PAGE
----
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Published On: Jul 1, 2022
Last Updated On: Jul 20, 2022
With rates of eczema rising across the United States, complementary and alternative remedies for flaring skin are taking the internet by storm. Evening primrose oil is one such product that members of the NEA community have asked about as a potential topical treatment for eczema. But is there any scientific evidence to support the growing popularity of evening primrose oil? Let’s get the facts.
Evening primrose oil comes from the seeds of the evening primrose flower and contains Gamma Linolenic Acid (GLA), which is an omega-6 essential fatty acid; GLA is also a building block for skin barrier lipids, so topical application can directly repair skin barrier structure and function and decrease inflammation. While many people consume large quantities of omega-6 in the form of processed corn oil or soybean oil, evening primrose oil is a much healthier version and doesn’t carry the same risks as the other artery-clogging oils.
Omega-6 fatty acids that have GLA, like evening primrose oil, are thought to help lower inflammation and improve the appearance of your skin. This is because when you ingest a beneficial omega-6 fatty acid like evening primrose oil that contains GLA, your body turns it into dihomo-γ-linolenic acid (DGLA). DGLA is the mechanism that can help lower inflammation in your body and potentially improve your skin barrier.
Over the past few years, interest in evening primrose oil has risen due to its supposed benefit of reducing itching, dry skin and irritation in people with eczema. And while interest may be currently rising in Western culture, the use of evening primrose oil finds its roots in early Native American societies. Evening primrose oil comes in two forms, either a capsule or liquid, and while most people take it by mouth some do apply it topically to affected areas of the skin. Though not as common as some of its fellow omega-6 oils, evening primrose oil is an attractive solution for people with eczema, especially for those looking to augment treatment as an alternative or addition to over-the-counter topical moisturizers. Whether it lives up to expectations, however, is another story.
Research studies on evening primrose oil aren’t as plentiful as others, such as for fish oil or coconut oil, and results range from promising to inconclusive.
“We found some compelling data for [evening primrose oil],” said Dr. Peter Lio, Assistant Professor of Clinical Dermatology and Pediatrics at Northwestern University’s Feinberg School of Medicine. “Evening primrose oil has high levels of gamma-linolenic acid and omega-6 fatty acids, and both are thought to help with barrier repair and have some anti-inflammatory properties. Although some of the older studies did not quite reach statistical significance for the effect, there was a promising trend for something that seems very safe and gentle.”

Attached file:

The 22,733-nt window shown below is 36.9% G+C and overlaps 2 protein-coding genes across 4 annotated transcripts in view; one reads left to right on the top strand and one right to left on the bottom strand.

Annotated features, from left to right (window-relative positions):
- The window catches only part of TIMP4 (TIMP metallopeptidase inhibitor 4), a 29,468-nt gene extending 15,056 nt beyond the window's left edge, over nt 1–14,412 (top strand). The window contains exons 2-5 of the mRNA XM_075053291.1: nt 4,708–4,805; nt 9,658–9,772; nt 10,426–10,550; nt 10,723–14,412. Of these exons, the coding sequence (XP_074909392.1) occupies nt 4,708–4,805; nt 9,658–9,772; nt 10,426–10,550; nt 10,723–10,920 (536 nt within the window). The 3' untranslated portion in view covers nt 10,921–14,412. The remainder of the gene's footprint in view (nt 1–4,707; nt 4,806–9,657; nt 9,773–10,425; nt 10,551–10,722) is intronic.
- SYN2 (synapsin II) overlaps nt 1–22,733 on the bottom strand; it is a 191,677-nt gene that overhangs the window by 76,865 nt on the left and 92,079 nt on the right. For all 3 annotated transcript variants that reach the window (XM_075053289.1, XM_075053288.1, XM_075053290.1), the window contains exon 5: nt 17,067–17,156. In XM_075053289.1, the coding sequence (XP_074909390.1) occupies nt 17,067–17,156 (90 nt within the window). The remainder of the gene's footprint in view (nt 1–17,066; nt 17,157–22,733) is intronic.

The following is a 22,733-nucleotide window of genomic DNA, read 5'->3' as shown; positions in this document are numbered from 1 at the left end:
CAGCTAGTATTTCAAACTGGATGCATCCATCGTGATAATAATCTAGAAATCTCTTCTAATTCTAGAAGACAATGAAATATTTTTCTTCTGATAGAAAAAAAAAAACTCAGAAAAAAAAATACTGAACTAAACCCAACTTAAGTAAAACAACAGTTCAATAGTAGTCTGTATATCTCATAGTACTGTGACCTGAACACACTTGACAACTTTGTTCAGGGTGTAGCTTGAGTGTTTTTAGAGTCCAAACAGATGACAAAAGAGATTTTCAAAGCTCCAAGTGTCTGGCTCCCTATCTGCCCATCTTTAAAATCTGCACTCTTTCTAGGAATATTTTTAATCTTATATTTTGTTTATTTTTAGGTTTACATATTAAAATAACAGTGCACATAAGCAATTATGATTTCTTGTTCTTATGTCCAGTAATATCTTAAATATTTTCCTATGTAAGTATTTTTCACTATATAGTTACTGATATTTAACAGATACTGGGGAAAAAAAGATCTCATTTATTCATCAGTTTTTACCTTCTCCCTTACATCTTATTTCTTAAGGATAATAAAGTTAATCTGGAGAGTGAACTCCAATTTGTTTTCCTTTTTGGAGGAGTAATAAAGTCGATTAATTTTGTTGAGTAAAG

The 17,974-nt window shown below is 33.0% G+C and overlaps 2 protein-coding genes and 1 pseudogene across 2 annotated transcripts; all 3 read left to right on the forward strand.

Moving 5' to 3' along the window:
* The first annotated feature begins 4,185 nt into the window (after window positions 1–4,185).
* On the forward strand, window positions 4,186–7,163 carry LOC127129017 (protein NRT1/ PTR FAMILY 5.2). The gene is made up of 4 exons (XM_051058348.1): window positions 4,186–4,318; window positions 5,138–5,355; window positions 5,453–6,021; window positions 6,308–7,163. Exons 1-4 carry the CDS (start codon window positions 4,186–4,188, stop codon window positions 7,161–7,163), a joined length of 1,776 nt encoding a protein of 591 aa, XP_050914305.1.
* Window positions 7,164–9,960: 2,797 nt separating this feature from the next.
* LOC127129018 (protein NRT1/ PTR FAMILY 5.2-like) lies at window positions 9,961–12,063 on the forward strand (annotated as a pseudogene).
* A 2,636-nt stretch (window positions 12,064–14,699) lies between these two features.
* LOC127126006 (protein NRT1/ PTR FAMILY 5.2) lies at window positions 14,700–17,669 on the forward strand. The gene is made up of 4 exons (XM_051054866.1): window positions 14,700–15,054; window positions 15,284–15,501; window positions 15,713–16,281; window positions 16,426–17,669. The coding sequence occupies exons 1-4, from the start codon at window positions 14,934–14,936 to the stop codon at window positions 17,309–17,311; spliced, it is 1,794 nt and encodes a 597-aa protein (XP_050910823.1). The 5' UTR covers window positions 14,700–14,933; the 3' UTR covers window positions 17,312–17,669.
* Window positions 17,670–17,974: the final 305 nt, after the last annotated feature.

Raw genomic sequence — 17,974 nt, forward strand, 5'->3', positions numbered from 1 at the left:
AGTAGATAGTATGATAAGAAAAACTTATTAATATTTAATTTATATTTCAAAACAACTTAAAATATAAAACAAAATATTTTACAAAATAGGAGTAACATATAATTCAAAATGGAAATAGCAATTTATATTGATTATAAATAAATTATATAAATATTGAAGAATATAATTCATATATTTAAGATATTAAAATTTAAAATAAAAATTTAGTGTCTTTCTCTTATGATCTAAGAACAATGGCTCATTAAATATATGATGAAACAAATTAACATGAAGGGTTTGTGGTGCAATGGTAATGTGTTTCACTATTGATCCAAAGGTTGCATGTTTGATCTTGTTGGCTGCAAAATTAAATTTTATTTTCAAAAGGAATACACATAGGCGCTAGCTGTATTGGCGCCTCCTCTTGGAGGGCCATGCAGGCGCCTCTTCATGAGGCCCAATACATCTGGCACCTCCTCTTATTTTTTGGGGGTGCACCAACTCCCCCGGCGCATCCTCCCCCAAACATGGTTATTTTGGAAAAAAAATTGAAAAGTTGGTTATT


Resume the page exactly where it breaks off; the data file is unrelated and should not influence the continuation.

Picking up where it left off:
Other studies are less conclusive about the use of evening primrose oil for eczema. In 2013, researchers from the University of Minnesota Medical School compiled data from a variety of primary sources on evening primrose oil and eczema. From their analysis of 19 different research studies, they determined evening primrose oil in its various forms are “not effective treatments for eczema.” Yet, in direct contrast, a 2018 study by the Hallym University College of Medicine in Seoul found evening primrose oil “has […] shown significant improvement in skin dryness, pruritus and range of lesions” in patients with atopic dermatitis. What some researchers do agree on, however, is the need for more extended, in-depth research about the effectiveness of evening primrose oil for eczema, both as a topical salve and an oral supplement.
One of the risks associated with using evening primrose oil to relieve eczema symptoms doesn’t relate to the use of the oil itself. Since evening primrose oil falls into the category of a botanical, it is not regulated by the FDA. To help people find products that are safe to use, Dr. Lio shared the top four things to look for before purchasing unregulated products:
Medical professionals do recommend avoiding evening primrose oil if you are pregnant or have a diagnosed bleeding disorder or epilepsy. There are some reports that evening primrose oil can interact with blood thinner medication. Some people also report nausea and an upset stomach after taking evening primrose oil.
While taking evening primrose oil for eczema may not hurt, it most likely will not help. “There is some suggestion that topically applied [evening primrose oil] may have some beneficial effect on eczema, but the evidence was not very robust,” said Dr. Lio. “This suggests that it may only work on a subset of patients and/or the actual clinical effect may be very minimal.”
Instead, Dr. Lio recommends looking into other supplements that are more effective in treating eczema symptoms, such as hemp seed oil. In one study, participants who took hempseed as an oral supplement showed improvement in their atopic dermatitis symptoms. People who struggle to find ways to alleviate the itchiness and dry skin brought about by eczema or are more hesitant to take a prescription medication may find more relief with hemp seed over evening primrose oil. If you’re struggling to calm your eczema symptoms during a flare or are curious about trying alternative treatments, talk to your physician or dermatologist to determine what might work best for you.